We refer to the RBI Master Circular dated 1st July 2011 on Export of Goods and Services. As per Para C.20 of the Circular, banks can consider extending the period of realisation of export proceeds beyond 12 months from the date of export, up to a period of six months at a time, irrespective of the invoice value of the export, provided the total outstanding of the exporter does not exceed one million dollars or 10 per cent of the average export realisations during the preceding three financial years, whichever is higher. Our bankers say that for calculating our outstanding, we should consider even the bills that are not yet due for payment. This seems harsh as we have heavy exports this year and if even exports that are not due for payment are taken into account, we will exceed the 10 per cent limit. Is there any way to consider only those bills that are outstanding beyond the one-year period allowed for realisation?
The RBI Master Circular is quite categorical that the total outstanding should not exceed the 10 per cent limit. So, while I agree with you on the harshness of the provisions, your bankers are quite right in insisting that you must take into account all the bills that are outstanding at the time of seeking extension, whether due for payment or not.
In your column Exim Matters dated 19th December 2011, you have mentioned that from 1.3.2012, under notification 21/2004-CE(NT) dated 6.9.2004, inputs can be procured under rebate claim for manufacture of goods for exports to Nepal. We do not find the amending notification and do not understand why it has been left out. Please clarify.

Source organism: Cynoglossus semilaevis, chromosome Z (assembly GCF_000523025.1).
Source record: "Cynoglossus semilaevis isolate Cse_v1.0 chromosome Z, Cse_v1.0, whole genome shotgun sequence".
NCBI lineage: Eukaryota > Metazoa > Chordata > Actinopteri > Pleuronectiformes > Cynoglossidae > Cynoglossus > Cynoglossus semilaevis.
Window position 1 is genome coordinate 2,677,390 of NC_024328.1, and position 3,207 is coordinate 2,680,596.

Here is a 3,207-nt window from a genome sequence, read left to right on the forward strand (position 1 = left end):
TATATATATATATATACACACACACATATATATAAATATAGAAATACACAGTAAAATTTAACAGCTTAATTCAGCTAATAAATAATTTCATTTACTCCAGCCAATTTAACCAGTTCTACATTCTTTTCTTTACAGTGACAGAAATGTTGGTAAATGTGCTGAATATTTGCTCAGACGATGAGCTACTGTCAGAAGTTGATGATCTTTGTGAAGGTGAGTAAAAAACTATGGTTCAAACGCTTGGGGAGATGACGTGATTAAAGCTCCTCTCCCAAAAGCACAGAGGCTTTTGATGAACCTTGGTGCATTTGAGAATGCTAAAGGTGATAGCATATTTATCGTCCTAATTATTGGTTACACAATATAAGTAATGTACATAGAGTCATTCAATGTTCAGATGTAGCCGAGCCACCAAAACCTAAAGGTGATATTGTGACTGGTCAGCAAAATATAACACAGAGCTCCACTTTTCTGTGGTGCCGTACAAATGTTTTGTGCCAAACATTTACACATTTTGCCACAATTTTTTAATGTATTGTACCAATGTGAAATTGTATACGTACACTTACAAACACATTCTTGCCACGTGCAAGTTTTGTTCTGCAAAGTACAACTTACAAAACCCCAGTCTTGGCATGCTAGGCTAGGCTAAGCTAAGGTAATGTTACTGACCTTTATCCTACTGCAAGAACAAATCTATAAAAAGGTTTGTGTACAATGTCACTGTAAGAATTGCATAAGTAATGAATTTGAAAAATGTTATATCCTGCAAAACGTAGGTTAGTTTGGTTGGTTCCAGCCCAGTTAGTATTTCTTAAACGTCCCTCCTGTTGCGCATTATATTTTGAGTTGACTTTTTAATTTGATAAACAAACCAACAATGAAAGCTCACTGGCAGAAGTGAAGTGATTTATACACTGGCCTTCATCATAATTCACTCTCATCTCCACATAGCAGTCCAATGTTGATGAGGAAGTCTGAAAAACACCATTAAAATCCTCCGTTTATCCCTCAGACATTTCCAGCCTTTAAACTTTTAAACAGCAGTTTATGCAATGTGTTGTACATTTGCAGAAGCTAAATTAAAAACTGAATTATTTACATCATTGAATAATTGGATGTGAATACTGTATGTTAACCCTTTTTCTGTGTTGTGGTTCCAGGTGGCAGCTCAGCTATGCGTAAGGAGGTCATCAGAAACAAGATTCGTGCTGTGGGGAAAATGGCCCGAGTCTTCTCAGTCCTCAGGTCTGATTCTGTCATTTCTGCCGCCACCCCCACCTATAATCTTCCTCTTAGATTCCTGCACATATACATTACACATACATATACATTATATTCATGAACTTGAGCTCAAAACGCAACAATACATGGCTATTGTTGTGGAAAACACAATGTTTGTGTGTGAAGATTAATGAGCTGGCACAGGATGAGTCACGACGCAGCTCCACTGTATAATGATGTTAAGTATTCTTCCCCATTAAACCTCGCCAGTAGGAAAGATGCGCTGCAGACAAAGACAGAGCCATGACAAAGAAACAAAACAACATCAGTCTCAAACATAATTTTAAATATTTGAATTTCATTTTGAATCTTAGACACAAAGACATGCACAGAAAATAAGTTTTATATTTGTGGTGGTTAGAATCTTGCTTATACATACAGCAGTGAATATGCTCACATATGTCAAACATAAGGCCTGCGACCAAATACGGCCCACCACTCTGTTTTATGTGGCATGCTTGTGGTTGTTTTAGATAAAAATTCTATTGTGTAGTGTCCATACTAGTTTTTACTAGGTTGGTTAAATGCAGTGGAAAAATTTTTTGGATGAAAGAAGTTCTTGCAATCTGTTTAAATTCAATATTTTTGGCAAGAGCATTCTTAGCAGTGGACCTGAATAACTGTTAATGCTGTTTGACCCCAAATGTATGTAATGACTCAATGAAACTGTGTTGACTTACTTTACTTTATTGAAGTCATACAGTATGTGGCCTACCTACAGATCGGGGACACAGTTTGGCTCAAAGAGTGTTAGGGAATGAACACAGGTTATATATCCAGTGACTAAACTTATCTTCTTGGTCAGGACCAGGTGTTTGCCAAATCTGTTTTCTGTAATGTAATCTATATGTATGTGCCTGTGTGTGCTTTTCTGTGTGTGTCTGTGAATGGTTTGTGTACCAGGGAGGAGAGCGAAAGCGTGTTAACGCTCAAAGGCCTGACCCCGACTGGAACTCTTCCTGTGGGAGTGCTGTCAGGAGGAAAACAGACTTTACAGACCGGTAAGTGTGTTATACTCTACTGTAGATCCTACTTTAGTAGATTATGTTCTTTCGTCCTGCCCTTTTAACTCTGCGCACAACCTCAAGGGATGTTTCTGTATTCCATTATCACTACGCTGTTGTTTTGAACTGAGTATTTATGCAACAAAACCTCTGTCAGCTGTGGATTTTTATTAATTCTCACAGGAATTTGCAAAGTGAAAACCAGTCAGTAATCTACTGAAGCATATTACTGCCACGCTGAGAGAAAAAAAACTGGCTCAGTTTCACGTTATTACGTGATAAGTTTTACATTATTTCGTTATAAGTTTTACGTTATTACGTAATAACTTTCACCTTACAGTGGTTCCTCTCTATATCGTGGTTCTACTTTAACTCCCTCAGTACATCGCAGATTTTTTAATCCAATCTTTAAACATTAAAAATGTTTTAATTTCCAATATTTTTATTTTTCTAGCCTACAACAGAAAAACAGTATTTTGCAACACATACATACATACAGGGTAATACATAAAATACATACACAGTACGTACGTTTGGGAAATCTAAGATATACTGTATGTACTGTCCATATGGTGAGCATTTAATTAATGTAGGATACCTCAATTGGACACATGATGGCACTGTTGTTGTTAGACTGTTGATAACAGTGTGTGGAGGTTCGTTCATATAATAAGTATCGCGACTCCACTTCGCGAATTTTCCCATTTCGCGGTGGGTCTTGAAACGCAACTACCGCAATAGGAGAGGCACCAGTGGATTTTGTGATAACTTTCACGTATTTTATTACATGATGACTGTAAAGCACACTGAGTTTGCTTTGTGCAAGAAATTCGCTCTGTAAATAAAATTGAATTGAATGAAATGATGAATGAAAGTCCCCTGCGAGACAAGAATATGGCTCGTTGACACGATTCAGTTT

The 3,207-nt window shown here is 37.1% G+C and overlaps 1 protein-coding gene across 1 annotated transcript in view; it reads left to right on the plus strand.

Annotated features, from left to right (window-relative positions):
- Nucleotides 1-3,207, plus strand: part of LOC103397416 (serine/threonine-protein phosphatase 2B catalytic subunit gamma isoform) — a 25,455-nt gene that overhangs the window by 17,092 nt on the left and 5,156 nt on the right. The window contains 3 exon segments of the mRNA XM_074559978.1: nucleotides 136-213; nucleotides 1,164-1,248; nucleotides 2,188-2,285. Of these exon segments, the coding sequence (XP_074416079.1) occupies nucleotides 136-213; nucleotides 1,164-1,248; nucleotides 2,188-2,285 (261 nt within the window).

The Central Excise non-tariff notifications 24 to 29 all dated 5.12.2011 do not amend notification no. 21/2004-CE(NT) dated 6.9.2004. So, I clarify that you cannot procure inputs under rebate claim under the notification, unless an amendment comes forth. I have no idea why this notification has been left out when the notifications 43-CE(NT) dated 26.6.2001 and other similar notifications relating to Nepal have been amended. The notification to amending 21/2004-CE(NT) dated 6.9.2004 may be issued soon.
We have an order from a merchant exporter, who says that he cannot issue CT-1, as he is not registered with Central Excise. If there is any other way to clear the goods for export without excise duty payment, can you give the references?
A merchant exporter need not have Central Excise registration to issue CT-1. If he is registered with the concerned Export Promotion Council, he can execute a bond without any bank guarantee and issue CT-1. In that case, he will be responsible for furnishing proof of exports. Alternately, you can also execute a bond with your Central Excise authorities and clear the goods without duty payment. In this case, you will be responsible for furnishing the proof of exports. You may refer to Chapter 7 Part-II of the Central Excise Manual available in the CBEC website cbec.gov.in for details.
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